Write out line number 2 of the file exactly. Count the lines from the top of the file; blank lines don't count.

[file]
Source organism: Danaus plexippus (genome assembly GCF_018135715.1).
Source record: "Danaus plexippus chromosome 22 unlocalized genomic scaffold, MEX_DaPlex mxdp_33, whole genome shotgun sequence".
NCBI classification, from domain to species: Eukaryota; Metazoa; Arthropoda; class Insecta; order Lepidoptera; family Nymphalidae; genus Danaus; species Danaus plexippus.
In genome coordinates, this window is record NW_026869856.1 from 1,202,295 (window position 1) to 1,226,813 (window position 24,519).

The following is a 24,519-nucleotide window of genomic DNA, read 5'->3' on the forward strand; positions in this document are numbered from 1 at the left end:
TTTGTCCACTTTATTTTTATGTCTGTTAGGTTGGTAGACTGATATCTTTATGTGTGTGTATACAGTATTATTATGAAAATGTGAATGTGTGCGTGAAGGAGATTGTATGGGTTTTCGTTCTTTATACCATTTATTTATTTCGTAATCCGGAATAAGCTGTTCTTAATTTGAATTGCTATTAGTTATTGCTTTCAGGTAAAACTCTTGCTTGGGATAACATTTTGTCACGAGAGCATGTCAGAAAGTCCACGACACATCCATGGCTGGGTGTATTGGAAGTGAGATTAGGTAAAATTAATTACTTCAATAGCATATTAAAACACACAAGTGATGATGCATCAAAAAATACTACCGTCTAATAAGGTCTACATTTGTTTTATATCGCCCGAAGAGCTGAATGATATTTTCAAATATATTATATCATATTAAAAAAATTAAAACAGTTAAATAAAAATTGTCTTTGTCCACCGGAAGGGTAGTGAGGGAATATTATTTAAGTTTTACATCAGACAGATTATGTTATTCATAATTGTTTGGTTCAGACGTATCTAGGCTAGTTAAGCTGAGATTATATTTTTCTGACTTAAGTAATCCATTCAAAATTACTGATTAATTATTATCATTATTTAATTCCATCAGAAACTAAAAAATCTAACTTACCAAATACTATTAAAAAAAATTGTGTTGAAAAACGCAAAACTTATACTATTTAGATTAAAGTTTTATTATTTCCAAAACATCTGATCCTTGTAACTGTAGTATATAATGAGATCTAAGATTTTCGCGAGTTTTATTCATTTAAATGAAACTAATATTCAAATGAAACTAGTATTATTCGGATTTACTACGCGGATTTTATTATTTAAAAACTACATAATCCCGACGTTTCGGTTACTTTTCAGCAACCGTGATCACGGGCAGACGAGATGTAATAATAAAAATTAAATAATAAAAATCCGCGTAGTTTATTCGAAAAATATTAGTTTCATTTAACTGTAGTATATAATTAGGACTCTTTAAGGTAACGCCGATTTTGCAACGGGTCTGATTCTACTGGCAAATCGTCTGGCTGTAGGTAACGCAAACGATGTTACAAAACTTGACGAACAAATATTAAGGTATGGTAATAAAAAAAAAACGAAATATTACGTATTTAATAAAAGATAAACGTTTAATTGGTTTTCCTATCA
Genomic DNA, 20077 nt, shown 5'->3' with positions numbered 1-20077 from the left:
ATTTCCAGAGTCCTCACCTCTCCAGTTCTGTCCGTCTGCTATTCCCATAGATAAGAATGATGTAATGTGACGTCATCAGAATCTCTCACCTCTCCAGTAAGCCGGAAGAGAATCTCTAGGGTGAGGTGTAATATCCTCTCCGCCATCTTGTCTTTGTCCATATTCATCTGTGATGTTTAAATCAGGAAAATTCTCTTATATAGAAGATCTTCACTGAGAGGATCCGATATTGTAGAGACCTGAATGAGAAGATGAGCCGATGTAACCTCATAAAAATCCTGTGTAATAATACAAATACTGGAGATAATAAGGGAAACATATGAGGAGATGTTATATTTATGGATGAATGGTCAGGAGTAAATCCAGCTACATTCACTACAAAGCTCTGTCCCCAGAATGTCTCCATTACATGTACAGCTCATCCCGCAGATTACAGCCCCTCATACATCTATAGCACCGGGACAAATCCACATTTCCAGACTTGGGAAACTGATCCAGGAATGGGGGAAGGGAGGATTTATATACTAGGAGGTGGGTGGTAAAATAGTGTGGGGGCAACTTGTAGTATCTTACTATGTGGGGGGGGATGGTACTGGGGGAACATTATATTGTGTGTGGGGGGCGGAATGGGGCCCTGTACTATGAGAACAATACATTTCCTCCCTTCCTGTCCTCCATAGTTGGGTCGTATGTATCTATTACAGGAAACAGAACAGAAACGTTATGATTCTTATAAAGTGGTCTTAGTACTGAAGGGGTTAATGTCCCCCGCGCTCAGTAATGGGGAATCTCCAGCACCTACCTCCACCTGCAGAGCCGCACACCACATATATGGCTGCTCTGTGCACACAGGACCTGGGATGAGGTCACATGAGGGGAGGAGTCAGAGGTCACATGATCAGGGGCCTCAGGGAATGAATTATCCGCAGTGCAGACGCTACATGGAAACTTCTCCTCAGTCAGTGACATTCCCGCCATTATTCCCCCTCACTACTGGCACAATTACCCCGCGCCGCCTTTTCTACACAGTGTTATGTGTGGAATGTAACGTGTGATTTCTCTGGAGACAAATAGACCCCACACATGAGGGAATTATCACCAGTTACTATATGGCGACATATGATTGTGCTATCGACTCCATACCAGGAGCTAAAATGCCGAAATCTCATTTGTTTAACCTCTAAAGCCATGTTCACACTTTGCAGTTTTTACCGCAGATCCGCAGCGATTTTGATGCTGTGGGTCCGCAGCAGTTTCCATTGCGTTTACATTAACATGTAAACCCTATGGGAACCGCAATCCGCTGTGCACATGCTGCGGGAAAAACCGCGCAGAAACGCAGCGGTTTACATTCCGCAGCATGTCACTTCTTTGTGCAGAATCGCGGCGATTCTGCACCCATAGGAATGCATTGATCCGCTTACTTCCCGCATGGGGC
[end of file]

Source record: "Danaus plexippus chromosome 22 unlocalized genomic scaffold, MEX_DaPlex mxdp_33, whole genome shotgun sequence".